About the Author: Edie Weinstein, MSW, LSW is a colorfully creative journalist, inspiring transformational speaker, licensed social worker, interfaith minister, editor, radio host, BLISS coach, event producer, Cosmic Concierge, the author of The Bliss Mistress Guide To Transforming The Ordinary Into The Extraordinary and co-author of Embraced By the Divine: The Emerging Woman’s Gateway to Power, Passion and Purpose. She has also contributed to several anthologies and personal growth books. Edie has interviewed such notables as Ram Dass, Wayne Dyer, Debbie Ford, don Miguel Ruiz, don Miguel Ruiz, Jr. Marianne Williamson, Grover Washington, Jr. Noah Levine, Shirley MacLaine, Dennis Weaver, Ben and Jerry and His Holiness the Dalai Lama. She calls herself an Opti-mystic who sees the world through the eyes of possibility. Edie writes for The Huffington Post, Psych Central, Beliefnet, Elephant Journal, The Good Men Project, Expanded Family, Meaningful Mom, Bucks Happening, Montco Happening, Hunterdon Happening, as well as a growing number of other venues. Edie is the founder of Hug Mobsters Armed With Love, which offers FREE HUGS events on a planned and spontaneous basis. www.opti-mystical.com
Human beings are, by nature, social creatures. Even those who live alone, work in isolated settings or don’t claim to be ‘touchy feely people,’ still require some sort of contact. Sadly, in many cases, touch is either coerced, limited, sexual, violent or absent. That leaves people feeling touched deprived and seeking other outlets for human needs that may fall into the category of addiction.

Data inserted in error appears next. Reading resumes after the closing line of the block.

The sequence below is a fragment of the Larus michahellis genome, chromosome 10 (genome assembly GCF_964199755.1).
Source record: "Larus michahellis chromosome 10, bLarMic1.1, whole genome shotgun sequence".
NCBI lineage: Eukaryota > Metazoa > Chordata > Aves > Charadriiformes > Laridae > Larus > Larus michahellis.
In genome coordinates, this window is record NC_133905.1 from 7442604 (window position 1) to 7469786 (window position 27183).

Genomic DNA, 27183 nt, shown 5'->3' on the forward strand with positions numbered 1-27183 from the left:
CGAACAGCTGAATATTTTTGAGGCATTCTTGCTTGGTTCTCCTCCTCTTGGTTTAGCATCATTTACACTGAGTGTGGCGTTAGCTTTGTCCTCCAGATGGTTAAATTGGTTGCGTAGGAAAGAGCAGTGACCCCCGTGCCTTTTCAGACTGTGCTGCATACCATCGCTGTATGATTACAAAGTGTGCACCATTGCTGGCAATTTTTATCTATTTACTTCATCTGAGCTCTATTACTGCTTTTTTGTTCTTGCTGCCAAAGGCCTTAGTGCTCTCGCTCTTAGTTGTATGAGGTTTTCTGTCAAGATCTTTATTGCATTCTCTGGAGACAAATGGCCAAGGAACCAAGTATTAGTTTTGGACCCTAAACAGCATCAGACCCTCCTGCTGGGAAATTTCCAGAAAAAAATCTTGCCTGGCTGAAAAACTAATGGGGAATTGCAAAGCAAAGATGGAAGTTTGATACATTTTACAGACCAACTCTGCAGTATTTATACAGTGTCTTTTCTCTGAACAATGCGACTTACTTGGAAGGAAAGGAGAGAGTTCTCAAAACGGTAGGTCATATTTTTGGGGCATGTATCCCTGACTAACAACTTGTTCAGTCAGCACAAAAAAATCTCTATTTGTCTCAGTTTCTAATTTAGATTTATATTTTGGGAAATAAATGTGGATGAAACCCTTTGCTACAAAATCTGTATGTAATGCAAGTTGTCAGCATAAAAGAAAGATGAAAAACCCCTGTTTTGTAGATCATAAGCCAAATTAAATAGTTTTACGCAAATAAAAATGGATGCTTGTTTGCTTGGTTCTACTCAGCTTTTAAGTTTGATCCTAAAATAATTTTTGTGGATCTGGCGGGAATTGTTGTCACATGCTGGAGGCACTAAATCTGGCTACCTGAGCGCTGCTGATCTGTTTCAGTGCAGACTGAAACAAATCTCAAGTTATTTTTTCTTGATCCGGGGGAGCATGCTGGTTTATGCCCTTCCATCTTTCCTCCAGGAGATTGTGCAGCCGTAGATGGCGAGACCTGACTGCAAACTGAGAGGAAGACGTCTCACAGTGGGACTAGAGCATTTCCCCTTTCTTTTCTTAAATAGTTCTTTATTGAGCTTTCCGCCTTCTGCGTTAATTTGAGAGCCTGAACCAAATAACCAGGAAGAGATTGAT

Since our skin is our single biggest organ, it is essential that we experience nurturing touch. What can be referred to as ‘skin hunger,’ is as an important a need to feed as physiological hunger. Without it, studies have shown that babies fail to thrive. Without it, adults do as well. We live in such a touch-deprived and touch-negative society. According to Virginia Satir, ‘we need four hugs a day for survival. We need eight hugs a day for maintenance. We need 12 hugs a day for growth.”
According to Matt Hertenstein, an experimental psychologist at DePauw University in Indiana, “Hand-holding or hugging also results in a decrease of the stress hormone cortisol.”
"Having this friendly touch, just somebody simply touching our arm and holding it, buffers the physiological consequences of this stressful response," Hertenstein adds.
This kind of skin to skin contact raises the level of oxytocin, known as ‘the cuddle hormone,’ that kicks in when mothers nurse their babies, when orgasm takes place and when people get all cozy, even without sexual interaction. I like to add that “More oxytocin means less oxycontin.”
I was fortunate to have been raised in a family where nurturing touch was plentiful and by consent. Hugs, cuddles and massage were regular occurrences in my home and when I was a teenager, I was involved in a youth group where we would sometimes hang out together in puppy piles at weekend retreats.
Hugs meet skin hunger needs, which are just as vital for wellbeing as food hunger. Without nurturing, non-sexual touch, by consent, we fail to thrive. Touch need not be shared only or primarily between sexually intimate partners. It is not only possible but indeed, enjoyable to cuddle/hug with platonic friends. I have ‘cuddle buddies,’ of all genders who help meet those needs.